Strategy 3: Mobilize Investment

Streamline Permitting


One of the biggest barriers to building new infrastructure is permission: the legal and regulatory approvals needed before construction begins. At the federal, state, and local levels permitting laws play an important role in protecting the environment. However, they can also slow down projects that would reduce emissions and defend against climate change, often with little or no environmental and social benefit. This must be changed.  

Action Items

Streamline the permitting process by adopting promising practices at federal, state, and local levels.

Continue to reform permitting without meaningfully compromising the quality or inclusivity of environmental review, while giving siting authority to federal agencies for high value energy projects.

Use promising practices to determine and consider cumulative impacts to reduce the potential pollution burden on frontline communities.

A Caterpillar 330 excavator scoops up dirt on a construction site. Photo credit: Matthew T Rader,, License CC-BY-SA

Cutting emissions and making society more resilient to the effects of climate change will require new infrastructure, such as transmission lines and improved water handling and treatment systems. Yet due to the current regulatory environment, the actual building of this infrastructure lags far behind what is needed. For example, the U.S. electric transmission system currently expands by 1 percent per year but must move closer to 2.3 percent annually to achieve deep decarbonization.[i]

Expanding this key infrastructure more rapidly will require reforms to permitting processes, which at present can slow projects by years and deter investors from pursuing some projects altogether. But permitting is one of the nation’s tools for ensuring that projects do not cause undue harm to the environment or the health of surrounding communities. Infrastructure with such harmful effects exacerbates existing inequities when near low-wealth communities or communities of color. Applying a justice lens to reforms to permitting processes makes it easier for low-income communities to gain clean energy.

Streamline the permitting process by adopting promising practices at federal, state, and local levels.

It is possible to improve and accelerate the permitting process for siting new clean energy infrastructure using existing legislative authority. Many of the most promising opportunities lie with broadening participation early in project planning so developers can better anticipate resistance and adjust designs, especially for multijurisdictional projects. Such transparent engagement increases trust between communities, government agencies, and project developers. It may also reduce the odds of lawsuits when the project approaches completion.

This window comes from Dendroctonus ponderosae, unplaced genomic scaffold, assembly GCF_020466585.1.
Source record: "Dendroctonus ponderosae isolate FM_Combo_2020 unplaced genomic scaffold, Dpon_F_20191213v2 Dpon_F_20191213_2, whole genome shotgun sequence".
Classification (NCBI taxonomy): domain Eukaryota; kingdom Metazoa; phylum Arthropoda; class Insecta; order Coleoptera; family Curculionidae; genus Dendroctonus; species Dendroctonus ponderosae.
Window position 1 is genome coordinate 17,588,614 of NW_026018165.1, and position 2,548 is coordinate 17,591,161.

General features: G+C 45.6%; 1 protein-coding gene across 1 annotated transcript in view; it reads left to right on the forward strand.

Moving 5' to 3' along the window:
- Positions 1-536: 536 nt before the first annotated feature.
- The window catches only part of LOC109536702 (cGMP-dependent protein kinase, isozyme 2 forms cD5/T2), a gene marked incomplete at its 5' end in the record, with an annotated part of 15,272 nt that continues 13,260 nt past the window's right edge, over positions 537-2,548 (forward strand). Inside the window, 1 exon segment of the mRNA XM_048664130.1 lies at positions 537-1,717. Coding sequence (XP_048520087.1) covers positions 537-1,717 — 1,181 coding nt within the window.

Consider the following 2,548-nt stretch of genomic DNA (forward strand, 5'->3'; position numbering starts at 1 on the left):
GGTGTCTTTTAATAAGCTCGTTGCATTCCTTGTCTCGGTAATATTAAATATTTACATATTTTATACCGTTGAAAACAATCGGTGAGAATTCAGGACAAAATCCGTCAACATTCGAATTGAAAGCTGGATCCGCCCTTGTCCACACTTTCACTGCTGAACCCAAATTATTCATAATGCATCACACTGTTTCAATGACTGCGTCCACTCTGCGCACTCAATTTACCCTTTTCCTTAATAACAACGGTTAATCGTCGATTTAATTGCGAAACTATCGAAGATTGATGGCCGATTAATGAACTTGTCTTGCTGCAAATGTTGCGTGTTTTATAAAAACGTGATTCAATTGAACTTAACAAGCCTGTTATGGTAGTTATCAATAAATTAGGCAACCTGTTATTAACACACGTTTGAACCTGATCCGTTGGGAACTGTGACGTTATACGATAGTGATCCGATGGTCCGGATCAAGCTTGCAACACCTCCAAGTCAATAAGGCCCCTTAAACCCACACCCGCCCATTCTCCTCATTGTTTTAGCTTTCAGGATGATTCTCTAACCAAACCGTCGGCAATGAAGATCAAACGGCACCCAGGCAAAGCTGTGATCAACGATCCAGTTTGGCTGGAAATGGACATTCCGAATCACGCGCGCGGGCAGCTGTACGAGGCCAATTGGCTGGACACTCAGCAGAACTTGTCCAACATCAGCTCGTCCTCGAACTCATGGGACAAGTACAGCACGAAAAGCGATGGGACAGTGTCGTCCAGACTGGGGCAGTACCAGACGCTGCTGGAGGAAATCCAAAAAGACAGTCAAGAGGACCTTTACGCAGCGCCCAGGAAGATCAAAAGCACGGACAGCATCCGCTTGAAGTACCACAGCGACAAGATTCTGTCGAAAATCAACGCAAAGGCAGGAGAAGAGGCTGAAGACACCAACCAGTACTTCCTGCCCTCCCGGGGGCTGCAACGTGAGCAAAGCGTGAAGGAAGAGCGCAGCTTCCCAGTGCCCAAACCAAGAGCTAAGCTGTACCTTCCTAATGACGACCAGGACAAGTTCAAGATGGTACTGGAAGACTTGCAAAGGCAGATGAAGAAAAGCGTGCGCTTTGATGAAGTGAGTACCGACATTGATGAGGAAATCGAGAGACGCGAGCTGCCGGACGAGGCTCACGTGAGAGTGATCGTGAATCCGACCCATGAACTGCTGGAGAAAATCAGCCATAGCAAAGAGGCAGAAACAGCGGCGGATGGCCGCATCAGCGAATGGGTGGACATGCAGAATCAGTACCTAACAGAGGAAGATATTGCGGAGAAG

Achieving deeper and earlier engagement requires that government agencies continue to identify and share promising practices for broadening early participation, especially for making the permitting process accessible to nonexperts. It also requires adequate funding to train personnel in federal agencies on how to engage on environmental justice issues. In addition, Congress should amend the Federal Advisory Committee Act to allow convenings of agencies, project proponents, industry, tribes, and state and local governments without cumbersome notification and other constraints.[ii]

Permitting regulations at the state and local levels can pose additional complications. Most localities have zoning laws that restrict a wide variety of new developments. The National Renewable Energy Laboratory has identified nearly two thousand siting ordinances on wind power and one thousand on solar power.[iii] Infrastructure projects that cross state and municipal boundaries often must engage with a patchwork of regulations, complicating approval processes for projects as a whole. To ease the permitting of clean energy, electricity transmission, and resilience projects, federal funding should be contingent on state and municipal adherence to a unified set of guidelines.[iv] These guidelines should be similar to those in the federal government’s FAST-41 program, created in 2015 to accelerate infrastructure in certain sectors.

Continue to reform permitting without meaningfully compromising the quality or inclusivity of environmental review, while giving siting authority to federal agencies for high value energy projects.

Historically, the permitting process has been slow and has favored developers with the capital and lawyers to navigate the process.[v] But to achieve just outcomes, projects of all types must advance, especially those that advantage frontline communities. The Fiscal Responsibility Act, passed in June 2023, contains reforms to the National Environmental Policy Act (NEPA) designed to speed up the permitting process by limiting times for review and exempting some projects from major reviews.[vi] The reforms also narrow the scope of environmental effects and options for alternatives under reasonableness standards, while providing the opportunity for greater state, local, and tribal engagement through lead and cooperating agency roles. Further reforms to the NEPA and other permitting processes should maintain the quality of environmental review while removing existing barriers to build green infrastructure.